This year’s Women’s Africa Cup of Nations (Wafcon) in Morocco has raised the stakes for women’s football across the continent, but the next challenge is to capitalize on its success.
Expanded to 12 teams and with an increase in Confederation of African Football (Caf) prize money, the tournament saw record crowds for women’s matches and culminated with South Africa lifts the trophy for the first time.
“It’s been fantastic but there’s always more to do,” winning coach Desiree Ellis told BBC Sport Africa.
“The next step is to structure the leagues and professionalize the sport. If we want to compete with the rest of the world, this is the way to go because there is enough talent in Africa to win a World Cup. »
A crowd of 45,562 watched the semi-final between Morocco and Nigeria, with the final between the hosts and South Africa breaking that record again with over 50,000 people in attendance at Prince Moulay Abdellah Stadium.
Uganda international Jean Sseninde described the atmosphere as “electric”, while Isha Johansen, the former president of the Sierra Leone Football Association, said she was “stunned” by the number of people in the stands at Rabat.
“I think we have created role models,” Sseninde told BBC Sport Africa. “We have inspired generations of young footballers through this tournament. »
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Morocco have invested heavily in women’s football in recent years, with the Atlas Lionesses finishing second on their return to Wafcon after a 22-year absence.
“Just seeing Morocco with what it has done and the investment it has made, I think women’s football and many countries will learn from it,” said former Nigerian international Mercy Akide.
“When I see these countries investing, if you give it four or five years it’s going to be amazing, I’m so grateful to still be alive to see what Caf is doing for women’s football. »
South Africa has won an improved prize of $500,000, but there is still a vast gap in the rewards offered in the men’s game, given that Senegal scooped $5m for their Nations Cup triumph in February.
CAF’s technical study group has now recommended that Wafon should be expanded from 12 to 16 teams, while at club level the second edition of the eight-team African Women’s Champions League is scheduled for October in Morocco.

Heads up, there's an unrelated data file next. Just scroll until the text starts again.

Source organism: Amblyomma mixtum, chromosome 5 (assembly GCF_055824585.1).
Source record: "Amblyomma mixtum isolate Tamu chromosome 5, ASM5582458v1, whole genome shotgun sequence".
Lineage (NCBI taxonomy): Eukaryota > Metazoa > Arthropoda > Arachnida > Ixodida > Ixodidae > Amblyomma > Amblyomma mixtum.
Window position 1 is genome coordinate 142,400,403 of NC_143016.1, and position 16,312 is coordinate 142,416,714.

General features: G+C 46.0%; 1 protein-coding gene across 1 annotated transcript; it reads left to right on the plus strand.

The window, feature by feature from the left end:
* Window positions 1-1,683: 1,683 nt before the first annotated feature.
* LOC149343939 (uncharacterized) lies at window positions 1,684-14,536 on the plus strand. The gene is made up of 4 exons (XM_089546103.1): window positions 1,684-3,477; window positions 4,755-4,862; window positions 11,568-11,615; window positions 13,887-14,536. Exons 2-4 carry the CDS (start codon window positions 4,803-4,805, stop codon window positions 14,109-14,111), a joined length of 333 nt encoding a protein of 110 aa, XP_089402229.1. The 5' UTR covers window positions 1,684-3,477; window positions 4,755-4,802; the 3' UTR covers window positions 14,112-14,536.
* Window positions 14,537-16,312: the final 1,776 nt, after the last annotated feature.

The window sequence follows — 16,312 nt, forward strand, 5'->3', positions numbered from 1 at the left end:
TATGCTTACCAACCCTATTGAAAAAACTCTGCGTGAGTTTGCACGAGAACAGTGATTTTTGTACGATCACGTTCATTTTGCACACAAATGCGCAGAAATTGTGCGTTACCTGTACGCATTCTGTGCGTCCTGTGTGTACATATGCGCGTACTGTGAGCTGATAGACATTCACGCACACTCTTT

Closing the gap with Nigeria
Nine-time champions Nigeria traveled to North Africa as favorites to clinch a fourth straight title but were defeated on penalties by Morocco in the last four and finished fourth after a 1-0 loss to Zambia in the third place play-off.
Akide, a veteran of three World Cups, two Olympics and winner of three African titles with the Super Falcons, said the level of football in Morocco was “the highest level”.
“The quality since my time is improving,” added Akide, 46.
“South Africa have come this far and I congratulate my friend Deisree for what she has done for this team. Watching the Morocco team, the coach [Reynald Pedros] did an amazing job.
“Competition is intensifying and other countries are catching up. Everyone now believes they can beat Nigeria. »
Ellis had already lost finals with South Africa as a player and manager, and was also keen to praise the increased competition.
“It’s fantastic to see that countries are all doing their part for women’s football,” said Ellis.
“You look at some of the countries that weren’t there, like Equatorial Guinea, two-time champions, like Mali, who were semi-finalists [in 2018]so it shows that the game is growing. »
Johansen, who is now an elected board member of world governing body Fifa, believes women have shown they deserve more resources and attention.
“We are no different from men – we have natural talent,” she said.
“It also proves that we weren’t wrong in believing that we should be pushing for our space, to give these girls the platform to grow. I’m super proud to be part of this journey to grow the game on this continent. ”
Progressing in the Women’s World Cup
The Wafcon semi-finalists have all qualified for next year’s Women’s World Cup in Australia and New Zealand, with the quota of African teams increasing on all three sides in the last edition in France in 2019.
Morocco and Zambia will make their debuts in the expanded 32-team global tournament, while the quartet could still be joined by two more teams, with Senegal and Cameroon enter inter-confederate play-offs in February.
Nigeria in 1999 are the only African team to reach the quarter-finals of the World Cup, but Johansen is already full of optimism for the continent’s representatives next year.
“I’m so excited. It’s amazing, really, to have four African teams in the World Cup, it’s historic,” she said.
“I think our teams will rise to the occasion and make us proud. »
Meanwhile, Sseninde believes the impact of this year’s Wafcon can help make women’s football the next ‘big thing’ in Africa.
“We have to keep pushing and fighting hard because we want to be better than Europe, we want to be competitive on the world stage,” she added.
Nigerian striker Asisat Oshoala was crowned CAF Player of the Year for the fifth time last week and wants young people across Africa to have the opportunity to thrive.
“When I was in school, I had players who were much better than me, but they weren’t supported by their parents or didn’t have access to proper sports clubs,” the star said. Barcelona, 27 years old. .
“It’s my dream to see people grow up and to see young girls grow to the highest level. »